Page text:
While Kennecott grapples with a real mess of contamination on the ground and in the water around Bingham Canyon, it also finds itself entangled in a long-running debate about regulating mine wastes.
The mining industry has
successfully lobbied to keep most mine wastes from being regulated
as hazardous under the tough "cradle to grave" rules of RCRA, the
Resource Conservation and Recovery Act, passed in 1976.
Environmental Protection Agency mine waste
experts say the threat of hazardous contamination from mines is
real. But its efforts to write regulations for mine wastes have
So the agency is moving to put
hazardous mining sites under the intense regulatory "hammer" of
Superfund. EPA experts say that many mines operating today -
particularly copper and gold mines in the West - are destined for
The Superfund law - also known by its
acronym CERCLA for the Comprehensive Environmental Response,
Compensation and Liability Act - was passed in 1980 in the
aftermath of the disaster at Love Canal. The Niagara Falls, N.Y.,
suburb was built on top of a former toxic dump that leaked into
homes. Superfund's principal purpose is to force the clean-up of
At mines the source of trouble
is not leaking drums of chemicals but piles of waste rock, tailings
and slag created in the normal course of mining, milling and
refining metals. The danger comes when metals, acids and other
hazardous byproducts from these wastes find their way into the
soil, air and water.
The problems at Bingham
Canyon are "typical" of open-pit mines of the West, says Mike
Holmes, an EPA community relations coordinator in the Denver Region
8 office. Of the approximately 50 mining sites on the Superfund
list, a majority are in the West. Mining continues at a dozen of
the Superfund sites. In addition, the practices that created the
hazards are still used at many mines.
directs the EPA to find the companies responsible for hazardous
materials that threaten people and force them to pay for cleanups
directed by the agency.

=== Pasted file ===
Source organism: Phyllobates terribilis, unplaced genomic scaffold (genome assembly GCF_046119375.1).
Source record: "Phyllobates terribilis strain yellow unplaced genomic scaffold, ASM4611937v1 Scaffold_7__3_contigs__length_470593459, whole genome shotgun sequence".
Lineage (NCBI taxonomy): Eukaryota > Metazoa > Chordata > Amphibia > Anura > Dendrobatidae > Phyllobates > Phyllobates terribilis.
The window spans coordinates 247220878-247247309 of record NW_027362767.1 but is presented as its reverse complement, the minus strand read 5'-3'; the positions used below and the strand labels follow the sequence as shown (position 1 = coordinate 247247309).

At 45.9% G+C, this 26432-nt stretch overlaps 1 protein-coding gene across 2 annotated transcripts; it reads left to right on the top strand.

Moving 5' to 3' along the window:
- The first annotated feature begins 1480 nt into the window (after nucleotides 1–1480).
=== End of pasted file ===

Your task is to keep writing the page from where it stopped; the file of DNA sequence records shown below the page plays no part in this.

Superfund money, which
comes from a tax on businesses that earn more than $1 million a
year, can be used for emergency removals and to restore the site if
the responsible parties cannot be found.
only sounds straightforward. The Superfund program itself is a
shambles, according to industry, environmental groups, community
activists, Congress and the Clinton administration. Even the EPA
agrees. Too much money has been spent on lawsuits - up to one-third
of the $13 billion spent on Superfund since 1980. There are 1,275
sites on the national priorities list and the list is growing by
about 100 each year. But only 217 cleanup jobs have been
CERCLA is up for congressional
reauthorization this year with uncertain prospects for passage.
Reforms proposed by EPA administrator Carol Browner include
increased community involvement in Superfund planning, more
voluntary cleanups, flexible standards for how clean a site must be
depending on how the property will be used in the future, and
arbitration instead of lawsuits to settle disputes.
Preston Chiaro, Kennecott's environmental vice
president, says the EPA's "words are right" when it comes to
reforming Superfund. But the EPA is missing a perfect opportunity
to change the way CERCLA works if it puts Kennecott on the
Superfund list, he says. Chiaro also predicts that if Kennecott is
listed, everyone will have to cope with a much bigger